Fermented Hot Sauce: Part 1

I never used to like hot sauce.

That changed during my first camping trip. I was 19-years-old.

Traveling to the site with a fellow newbie girlfriend, en route we picked up a lot of beer, a 12-pack of hot dogs and a sack of buns. That was it.  We had no tent, no sleeping bags, no nothing. Just beer and hot dogs. We joined a big group of experienced campers. They had barbecues, food tents, frying pans, cooking sauces, venison, and…

Sriacha sauce. That lovely fermented garlic hot sauce, you all know it, the squirt bottle with the green lid. The symbol that you’re in a good restaurant. I mean, come on, Morimoto uses it.

So there I sat by the fire with a nice cold beer in one hand and a hot dog in the other, watching as this beautiful piece of venison was coated in sriacha and grilled over the open fire. Luckily the guys took pity on my pathetic camping skills and offered me a taste of the venison, with a warning that the sauce was quite spicy.  Never one to make wise decisions, I scoffed at them and dumped more hot sauce on my piece of meat. As I popped the venison in my mouth they all stared, waiting for my reaction. I gave them none!  Not only that but I then put more sriacha on my hot dog. I mean I couldn’t even feel my mouth at that point. Thank god for beer.

Somehow, this traumatic first experience led to a passionate love affair with sriacha that continues to this day.

Because I am so passionately in love with this sauce, I am embarrassed to admit that I only recently learned that it is fermented when watching a documentary on Chinese food systems (yes the movie was as thrilling as it sounds). I had tried to make sriacha previously and had never achieved a good result, which confused me but didn’t lead to much investigation. I simply accepted that I must purchase the sauce I love rather than make it.

But not anymore! Here is mark 1 in my journey to make a delicious fermented hot sauce.


  • A lot of thai bird chilis (a cup and a half or so)
  • Four bulbs of garlic
  • One tbsp of salt
  • Water

That is really all you need, and a little luck (or a prayer to the fermentation gods, which is my preferred method).


1) Fermenting hot sauce seems to be much like making sauerkraut. I chopped all the green tops off the bird chilis and then tossed the red ends into my food processor. Normally I like to hand chop but I had so many bird chilis and the volatile oils were so powerful that into the food processor they went.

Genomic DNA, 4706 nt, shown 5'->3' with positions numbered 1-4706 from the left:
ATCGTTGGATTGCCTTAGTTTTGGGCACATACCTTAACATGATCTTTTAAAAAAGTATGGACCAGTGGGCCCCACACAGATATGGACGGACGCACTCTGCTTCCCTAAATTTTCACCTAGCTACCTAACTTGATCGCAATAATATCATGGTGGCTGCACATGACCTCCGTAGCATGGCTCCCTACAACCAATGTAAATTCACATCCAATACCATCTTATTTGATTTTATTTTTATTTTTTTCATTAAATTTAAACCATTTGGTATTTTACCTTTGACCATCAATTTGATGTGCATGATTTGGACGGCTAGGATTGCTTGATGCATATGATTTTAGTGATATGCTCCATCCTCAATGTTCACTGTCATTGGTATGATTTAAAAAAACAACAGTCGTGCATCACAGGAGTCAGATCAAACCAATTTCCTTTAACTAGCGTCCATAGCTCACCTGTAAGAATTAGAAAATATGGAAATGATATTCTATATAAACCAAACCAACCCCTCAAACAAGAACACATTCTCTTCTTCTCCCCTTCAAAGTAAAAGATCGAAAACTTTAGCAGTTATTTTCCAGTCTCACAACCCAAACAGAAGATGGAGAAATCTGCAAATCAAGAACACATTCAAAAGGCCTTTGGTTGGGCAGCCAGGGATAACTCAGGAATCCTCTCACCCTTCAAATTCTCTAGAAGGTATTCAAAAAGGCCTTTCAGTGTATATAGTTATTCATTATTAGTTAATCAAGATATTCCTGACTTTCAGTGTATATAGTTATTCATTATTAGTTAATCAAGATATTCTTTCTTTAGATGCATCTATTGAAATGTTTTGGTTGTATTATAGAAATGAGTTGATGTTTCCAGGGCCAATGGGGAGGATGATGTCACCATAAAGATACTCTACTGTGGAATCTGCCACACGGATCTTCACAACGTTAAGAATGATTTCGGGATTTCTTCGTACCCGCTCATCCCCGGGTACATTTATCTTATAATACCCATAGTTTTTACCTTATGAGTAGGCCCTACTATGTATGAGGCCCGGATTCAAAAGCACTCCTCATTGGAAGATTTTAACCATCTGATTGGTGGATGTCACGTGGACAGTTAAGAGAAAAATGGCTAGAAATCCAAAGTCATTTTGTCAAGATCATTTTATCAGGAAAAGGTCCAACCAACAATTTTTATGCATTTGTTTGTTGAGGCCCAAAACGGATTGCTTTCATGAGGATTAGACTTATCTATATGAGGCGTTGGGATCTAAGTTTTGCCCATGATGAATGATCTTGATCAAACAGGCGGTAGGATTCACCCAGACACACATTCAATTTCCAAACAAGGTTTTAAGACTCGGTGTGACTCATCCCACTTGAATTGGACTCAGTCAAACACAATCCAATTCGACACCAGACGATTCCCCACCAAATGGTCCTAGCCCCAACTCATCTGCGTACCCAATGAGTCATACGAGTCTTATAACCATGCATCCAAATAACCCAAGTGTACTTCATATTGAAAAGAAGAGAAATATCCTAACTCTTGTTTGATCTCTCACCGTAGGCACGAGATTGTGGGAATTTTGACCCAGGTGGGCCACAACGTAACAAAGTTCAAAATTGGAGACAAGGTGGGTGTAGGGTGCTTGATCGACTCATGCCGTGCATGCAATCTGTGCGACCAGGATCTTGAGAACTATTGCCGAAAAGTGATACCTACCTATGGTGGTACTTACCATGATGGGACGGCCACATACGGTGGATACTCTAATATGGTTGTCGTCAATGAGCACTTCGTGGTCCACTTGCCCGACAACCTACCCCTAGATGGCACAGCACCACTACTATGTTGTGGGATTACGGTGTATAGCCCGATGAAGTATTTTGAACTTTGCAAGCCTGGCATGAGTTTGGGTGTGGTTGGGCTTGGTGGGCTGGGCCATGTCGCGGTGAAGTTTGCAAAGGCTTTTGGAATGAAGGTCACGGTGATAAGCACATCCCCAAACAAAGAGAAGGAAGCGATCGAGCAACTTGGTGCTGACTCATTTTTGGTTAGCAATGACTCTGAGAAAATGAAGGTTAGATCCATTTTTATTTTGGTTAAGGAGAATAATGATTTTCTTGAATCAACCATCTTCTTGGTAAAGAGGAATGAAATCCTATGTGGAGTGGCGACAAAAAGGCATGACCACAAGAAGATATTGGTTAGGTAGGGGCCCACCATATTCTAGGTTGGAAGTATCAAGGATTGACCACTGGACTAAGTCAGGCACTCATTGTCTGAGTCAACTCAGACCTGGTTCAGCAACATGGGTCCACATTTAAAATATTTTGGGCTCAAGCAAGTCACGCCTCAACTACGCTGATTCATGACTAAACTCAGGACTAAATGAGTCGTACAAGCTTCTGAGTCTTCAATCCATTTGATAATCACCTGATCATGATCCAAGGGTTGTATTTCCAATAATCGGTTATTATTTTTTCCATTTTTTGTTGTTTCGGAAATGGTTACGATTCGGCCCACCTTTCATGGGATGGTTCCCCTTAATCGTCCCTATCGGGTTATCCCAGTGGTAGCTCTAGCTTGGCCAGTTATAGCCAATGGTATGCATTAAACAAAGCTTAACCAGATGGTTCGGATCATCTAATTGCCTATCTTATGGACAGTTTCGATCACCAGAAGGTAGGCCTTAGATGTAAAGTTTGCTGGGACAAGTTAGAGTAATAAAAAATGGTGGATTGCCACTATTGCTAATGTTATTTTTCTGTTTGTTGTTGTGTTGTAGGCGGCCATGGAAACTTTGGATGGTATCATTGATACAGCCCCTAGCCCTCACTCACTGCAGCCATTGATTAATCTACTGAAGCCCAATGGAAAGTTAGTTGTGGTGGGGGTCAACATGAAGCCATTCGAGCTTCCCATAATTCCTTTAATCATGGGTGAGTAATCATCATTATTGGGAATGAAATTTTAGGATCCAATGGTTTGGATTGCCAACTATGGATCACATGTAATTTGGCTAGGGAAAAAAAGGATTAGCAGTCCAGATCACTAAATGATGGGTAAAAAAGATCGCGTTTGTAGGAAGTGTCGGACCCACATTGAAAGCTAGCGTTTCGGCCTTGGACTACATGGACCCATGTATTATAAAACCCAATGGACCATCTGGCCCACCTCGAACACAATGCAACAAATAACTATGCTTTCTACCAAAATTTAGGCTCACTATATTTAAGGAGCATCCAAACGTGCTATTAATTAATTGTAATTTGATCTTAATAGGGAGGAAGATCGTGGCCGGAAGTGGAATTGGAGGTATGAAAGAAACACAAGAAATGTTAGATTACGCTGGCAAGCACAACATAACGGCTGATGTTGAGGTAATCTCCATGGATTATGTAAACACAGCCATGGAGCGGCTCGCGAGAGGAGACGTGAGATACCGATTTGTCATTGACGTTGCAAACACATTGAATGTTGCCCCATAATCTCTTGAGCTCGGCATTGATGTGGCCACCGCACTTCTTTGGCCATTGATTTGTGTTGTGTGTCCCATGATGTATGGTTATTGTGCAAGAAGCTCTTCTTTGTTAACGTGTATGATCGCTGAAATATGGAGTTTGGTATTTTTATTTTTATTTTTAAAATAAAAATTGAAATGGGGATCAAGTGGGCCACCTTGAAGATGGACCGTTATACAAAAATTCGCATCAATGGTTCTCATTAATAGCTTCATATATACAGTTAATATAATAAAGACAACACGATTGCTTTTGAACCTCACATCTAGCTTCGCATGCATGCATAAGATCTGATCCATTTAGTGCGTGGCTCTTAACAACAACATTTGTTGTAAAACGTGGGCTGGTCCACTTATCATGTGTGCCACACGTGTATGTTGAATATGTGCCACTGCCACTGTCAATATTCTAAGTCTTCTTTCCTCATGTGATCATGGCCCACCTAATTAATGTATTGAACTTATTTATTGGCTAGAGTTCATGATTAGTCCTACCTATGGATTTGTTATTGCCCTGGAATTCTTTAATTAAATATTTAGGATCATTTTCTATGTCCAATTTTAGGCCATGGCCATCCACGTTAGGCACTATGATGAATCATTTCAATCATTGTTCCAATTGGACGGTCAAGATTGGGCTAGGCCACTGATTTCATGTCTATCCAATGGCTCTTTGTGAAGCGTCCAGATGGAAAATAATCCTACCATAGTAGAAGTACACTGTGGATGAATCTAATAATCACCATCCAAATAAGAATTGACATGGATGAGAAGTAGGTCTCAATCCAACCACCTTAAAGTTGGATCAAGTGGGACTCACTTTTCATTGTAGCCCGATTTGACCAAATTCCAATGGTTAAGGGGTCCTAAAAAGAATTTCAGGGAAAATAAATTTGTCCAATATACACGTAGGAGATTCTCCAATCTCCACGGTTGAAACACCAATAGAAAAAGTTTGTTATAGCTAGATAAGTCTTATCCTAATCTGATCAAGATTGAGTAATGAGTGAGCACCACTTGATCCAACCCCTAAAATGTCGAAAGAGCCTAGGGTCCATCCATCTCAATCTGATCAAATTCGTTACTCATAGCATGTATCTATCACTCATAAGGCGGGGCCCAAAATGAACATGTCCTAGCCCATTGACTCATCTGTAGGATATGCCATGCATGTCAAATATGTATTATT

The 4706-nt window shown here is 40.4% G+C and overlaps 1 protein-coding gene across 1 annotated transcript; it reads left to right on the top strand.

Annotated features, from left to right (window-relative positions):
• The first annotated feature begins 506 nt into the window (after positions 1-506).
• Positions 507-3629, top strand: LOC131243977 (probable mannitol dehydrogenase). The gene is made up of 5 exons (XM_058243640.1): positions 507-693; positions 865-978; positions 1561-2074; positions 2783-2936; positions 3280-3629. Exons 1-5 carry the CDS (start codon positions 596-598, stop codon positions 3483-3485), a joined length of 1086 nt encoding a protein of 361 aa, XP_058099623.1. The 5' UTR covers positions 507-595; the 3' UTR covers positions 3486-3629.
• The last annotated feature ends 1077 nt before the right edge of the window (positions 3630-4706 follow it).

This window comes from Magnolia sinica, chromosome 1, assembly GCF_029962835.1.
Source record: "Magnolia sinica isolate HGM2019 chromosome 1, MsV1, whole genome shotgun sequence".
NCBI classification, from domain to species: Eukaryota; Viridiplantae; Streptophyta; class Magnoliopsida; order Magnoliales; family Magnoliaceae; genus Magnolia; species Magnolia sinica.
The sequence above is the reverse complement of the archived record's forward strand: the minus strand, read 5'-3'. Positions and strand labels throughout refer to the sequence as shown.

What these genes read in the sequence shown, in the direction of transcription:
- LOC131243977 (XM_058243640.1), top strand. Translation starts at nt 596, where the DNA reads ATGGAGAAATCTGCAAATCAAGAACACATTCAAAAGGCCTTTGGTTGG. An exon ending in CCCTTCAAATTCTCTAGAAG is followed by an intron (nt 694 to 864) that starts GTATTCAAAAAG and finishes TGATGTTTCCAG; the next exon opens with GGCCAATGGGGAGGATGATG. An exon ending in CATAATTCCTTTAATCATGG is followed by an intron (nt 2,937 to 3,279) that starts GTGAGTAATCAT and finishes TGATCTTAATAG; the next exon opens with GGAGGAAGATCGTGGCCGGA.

2) Once the chilis were roughly processed they went into a bowl with four roughly chopped garlic bulbs, salt and just a touch of water. I also added the green tops.

I found a plate that fit over the chopped chilis perfectly and then weighted it down and put it in the corner. Now I just have to wait a week to see if anything is going to happen!

Before setting and forgetting it, make sure that the salt draws out enough water to submerge all of the peppers so they can brew and bubble and develop.


  • Wear gloves. Don’t even think about working with this many hot peppers without wearing gloves. You will not be able to wash all of the volatile oils off your hands and you will, I repeat, you will touch your eyes or nose at some point and whatever you touch will burn.
  • Be careful when you take the lid off your food processor. Whizing up that many hot peppers releases a lot of volatile oil and breathing it in will make you cough and choke. You’ve been warned.
  • One of the recipes I found called for the green tops to be added during the fermentation process. It makes a “richer” flavour supposedly. Meh.



Shonagh writes An Offal Experiment exploring the guts of food.

This Post Has 3 Comments

  1. sauces

    Pretty! This has been an extremely wonderful article. Thank you
    for providing these details.

  2. Jan Steinman

    You might consider using half the salt and adding a tablespoon of raw whey, if available. That’s what Sally Fallon does for anything fermented in her traditional foods cookbook.

    The raw whey will kick-start the fermentation process. Don’t bother with cooked whey from recipes such as paneer or vinegar cheese — all the lactobacilli are dead then.

    1. An Offal Experiment

      I have heard about using whey to start off the fermentation process. Some people say that it gives it a funny taste? Have you tried it? I was wondering about getting whey from yoghurt making.

      I am actually amazed by how quickly my veggies start to ferment with just salt.

      Thanks for the comment!

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